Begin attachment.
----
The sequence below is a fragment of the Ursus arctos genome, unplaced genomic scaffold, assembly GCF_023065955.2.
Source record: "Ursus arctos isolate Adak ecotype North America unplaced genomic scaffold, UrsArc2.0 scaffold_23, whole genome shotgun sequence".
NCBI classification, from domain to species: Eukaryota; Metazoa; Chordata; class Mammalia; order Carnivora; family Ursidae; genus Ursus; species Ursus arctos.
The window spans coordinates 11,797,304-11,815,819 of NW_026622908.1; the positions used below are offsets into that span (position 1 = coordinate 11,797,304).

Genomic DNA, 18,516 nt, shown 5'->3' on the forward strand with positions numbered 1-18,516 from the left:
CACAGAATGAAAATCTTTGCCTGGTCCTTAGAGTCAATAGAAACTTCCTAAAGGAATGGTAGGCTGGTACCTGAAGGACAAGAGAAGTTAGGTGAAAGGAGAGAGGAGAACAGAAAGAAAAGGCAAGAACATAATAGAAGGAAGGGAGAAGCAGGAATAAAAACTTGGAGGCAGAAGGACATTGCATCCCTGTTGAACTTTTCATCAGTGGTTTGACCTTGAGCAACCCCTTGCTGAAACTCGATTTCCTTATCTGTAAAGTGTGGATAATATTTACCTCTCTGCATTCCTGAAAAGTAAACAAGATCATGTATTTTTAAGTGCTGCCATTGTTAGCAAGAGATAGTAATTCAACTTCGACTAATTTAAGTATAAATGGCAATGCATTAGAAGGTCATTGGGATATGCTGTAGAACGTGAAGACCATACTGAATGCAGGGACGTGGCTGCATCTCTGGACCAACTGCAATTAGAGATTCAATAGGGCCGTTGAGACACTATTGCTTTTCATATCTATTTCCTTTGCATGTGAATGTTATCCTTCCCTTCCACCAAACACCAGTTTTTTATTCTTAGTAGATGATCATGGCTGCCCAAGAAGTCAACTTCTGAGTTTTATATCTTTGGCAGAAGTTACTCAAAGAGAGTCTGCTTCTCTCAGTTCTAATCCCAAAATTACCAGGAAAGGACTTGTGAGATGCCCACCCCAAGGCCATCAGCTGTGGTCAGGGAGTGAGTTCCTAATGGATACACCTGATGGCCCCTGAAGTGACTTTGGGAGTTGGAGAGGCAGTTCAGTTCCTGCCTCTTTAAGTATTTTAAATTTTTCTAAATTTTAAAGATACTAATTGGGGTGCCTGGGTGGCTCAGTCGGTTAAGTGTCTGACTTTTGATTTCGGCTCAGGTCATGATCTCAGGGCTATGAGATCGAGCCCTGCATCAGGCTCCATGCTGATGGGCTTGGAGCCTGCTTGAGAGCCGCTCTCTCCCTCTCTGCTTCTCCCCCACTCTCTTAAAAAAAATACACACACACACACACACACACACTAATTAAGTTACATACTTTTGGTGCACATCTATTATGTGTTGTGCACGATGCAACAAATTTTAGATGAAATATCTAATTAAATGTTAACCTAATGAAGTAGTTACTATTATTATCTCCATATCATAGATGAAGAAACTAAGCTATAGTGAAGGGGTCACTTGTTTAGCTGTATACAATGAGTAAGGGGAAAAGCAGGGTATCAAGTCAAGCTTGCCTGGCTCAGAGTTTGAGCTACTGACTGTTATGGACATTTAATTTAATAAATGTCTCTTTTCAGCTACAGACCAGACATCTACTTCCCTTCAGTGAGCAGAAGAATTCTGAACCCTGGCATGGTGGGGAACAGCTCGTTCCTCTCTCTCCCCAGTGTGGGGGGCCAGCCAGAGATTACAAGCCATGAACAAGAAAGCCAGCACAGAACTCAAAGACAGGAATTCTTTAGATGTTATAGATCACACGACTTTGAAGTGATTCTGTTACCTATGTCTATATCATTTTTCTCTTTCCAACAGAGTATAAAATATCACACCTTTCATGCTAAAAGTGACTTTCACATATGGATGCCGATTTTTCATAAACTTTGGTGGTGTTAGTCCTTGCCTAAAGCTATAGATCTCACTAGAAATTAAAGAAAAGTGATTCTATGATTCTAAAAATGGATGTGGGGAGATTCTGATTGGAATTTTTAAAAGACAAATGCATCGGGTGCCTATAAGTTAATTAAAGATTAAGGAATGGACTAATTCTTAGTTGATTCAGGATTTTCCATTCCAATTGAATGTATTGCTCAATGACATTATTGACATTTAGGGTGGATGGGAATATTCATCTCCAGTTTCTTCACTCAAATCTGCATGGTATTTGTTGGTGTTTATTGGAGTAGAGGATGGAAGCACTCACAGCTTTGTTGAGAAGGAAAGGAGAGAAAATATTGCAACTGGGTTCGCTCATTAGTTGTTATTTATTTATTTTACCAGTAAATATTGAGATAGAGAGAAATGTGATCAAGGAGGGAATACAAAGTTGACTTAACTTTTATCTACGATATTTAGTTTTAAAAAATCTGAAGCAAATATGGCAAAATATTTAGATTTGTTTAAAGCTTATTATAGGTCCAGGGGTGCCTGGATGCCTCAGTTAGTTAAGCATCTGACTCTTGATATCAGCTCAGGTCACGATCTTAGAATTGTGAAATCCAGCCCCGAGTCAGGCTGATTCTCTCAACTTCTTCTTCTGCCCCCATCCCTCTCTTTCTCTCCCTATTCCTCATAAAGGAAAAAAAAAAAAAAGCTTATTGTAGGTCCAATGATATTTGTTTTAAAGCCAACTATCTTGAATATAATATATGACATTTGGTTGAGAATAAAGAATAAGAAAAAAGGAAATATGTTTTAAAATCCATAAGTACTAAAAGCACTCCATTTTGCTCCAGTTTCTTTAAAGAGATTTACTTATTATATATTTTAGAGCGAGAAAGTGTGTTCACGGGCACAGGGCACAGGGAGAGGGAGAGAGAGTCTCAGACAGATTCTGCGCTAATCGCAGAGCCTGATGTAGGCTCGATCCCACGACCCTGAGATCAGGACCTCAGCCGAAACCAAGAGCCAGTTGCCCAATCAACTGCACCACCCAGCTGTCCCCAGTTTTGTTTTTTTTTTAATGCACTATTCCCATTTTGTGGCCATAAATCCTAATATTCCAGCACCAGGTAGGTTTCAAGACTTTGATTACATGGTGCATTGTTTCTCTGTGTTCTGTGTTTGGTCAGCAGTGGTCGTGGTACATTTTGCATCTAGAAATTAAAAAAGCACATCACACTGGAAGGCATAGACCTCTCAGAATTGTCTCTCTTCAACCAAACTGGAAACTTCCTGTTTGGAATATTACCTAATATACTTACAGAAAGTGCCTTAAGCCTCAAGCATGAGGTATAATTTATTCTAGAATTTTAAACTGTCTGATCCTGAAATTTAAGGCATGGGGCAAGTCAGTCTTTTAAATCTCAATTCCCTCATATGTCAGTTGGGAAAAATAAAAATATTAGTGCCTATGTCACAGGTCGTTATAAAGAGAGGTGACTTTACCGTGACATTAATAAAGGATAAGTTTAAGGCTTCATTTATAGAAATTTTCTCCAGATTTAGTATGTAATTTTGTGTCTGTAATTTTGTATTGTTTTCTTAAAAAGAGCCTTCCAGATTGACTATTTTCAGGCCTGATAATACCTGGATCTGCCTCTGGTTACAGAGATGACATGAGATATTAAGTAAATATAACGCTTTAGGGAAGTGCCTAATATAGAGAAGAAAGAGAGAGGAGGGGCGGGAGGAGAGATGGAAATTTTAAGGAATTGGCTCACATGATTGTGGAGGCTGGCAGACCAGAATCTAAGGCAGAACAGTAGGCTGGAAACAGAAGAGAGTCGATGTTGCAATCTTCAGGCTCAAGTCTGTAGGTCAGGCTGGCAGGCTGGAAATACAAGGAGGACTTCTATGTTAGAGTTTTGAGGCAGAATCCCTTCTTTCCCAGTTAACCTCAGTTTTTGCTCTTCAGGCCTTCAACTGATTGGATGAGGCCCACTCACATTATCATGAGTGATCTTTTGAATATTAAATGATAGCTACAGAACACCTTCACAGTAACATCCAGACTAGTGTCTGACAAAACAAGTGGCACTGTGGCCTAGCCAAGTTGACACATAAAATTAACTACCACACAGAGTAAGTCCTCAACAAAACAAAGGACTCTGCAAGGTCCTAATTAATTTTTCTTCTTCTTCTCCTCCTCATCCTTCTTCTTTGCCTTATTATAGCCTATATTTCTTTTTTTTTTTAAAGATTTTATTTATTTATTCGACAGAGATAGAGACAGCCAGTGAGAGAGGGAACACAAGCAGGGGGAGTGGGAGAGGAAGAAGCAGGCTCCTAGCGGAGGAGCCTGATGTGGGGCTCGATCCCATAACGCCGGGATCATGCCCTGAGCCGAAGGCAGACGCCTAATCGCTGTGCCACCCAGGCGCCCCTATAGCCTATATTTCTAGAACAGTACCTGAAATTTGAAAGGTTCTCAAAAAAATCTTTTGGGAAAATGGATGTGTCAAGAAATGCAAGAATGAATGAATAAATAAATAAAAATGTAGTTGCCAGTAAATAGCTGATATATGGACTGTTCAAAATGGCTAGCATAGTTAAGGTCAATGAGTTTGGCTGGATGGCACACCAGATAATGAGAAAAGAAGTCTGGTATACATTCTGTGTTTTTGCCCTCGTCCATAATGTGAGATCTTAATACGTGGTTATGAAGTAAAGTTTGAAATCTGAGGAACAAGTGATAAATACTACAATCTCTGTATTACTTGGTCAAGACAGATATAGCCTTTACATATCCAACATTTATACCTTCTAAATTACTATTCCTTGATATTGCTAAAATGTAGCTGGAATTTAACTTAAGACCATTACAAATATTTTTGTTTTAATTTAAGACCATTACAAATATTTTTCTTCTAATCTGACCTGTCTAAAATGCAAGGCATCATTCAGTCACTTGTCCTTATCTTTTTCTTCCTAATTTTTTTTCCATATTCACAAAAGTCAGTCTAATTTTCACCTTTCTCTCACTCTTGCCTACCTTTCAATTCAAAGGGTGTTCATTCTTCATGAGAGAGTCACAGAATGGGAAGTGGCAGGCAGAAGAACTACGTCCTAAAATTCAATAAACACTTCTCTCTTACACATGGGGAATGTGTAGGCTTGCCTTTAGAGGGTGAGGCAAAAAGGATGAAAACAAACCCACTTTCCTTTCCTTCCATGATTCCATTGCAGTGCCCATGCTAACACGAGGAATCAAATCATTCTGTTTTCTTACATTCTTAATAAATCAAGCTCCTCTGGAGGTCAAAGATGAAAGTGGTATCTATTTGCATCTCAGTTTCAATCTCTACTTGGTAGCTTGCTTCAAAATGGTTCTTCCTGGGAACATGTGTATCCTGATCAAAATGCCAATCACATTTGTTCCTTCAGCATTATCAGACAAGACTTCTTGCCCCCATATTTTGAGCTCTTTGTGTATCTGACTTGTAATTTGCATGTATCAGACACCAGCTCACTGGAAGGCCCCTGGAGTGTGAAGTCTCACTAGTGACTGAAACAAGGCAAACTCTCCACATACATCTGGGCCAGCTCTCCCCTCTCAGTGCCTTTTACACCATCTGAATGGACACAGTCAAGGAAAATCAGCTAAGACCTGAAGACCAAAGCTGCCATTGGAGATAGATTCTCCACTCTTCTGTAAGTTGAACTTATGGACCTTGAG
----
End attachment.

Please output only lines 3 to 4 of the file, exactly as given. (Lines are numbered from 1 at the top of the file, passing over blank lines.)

NCBI classification, from domain to species: Eukaryota; Metazoa; Chordata; class Mammalia; order Carnivora; family Ursidae; genus Ursus; species Ursus arctos.
The window spans coordinates 11,797,304-11,815,819 of NW_026622908.1; the positions used below are offsets into that span (position 1 = coordinate 11,797,304).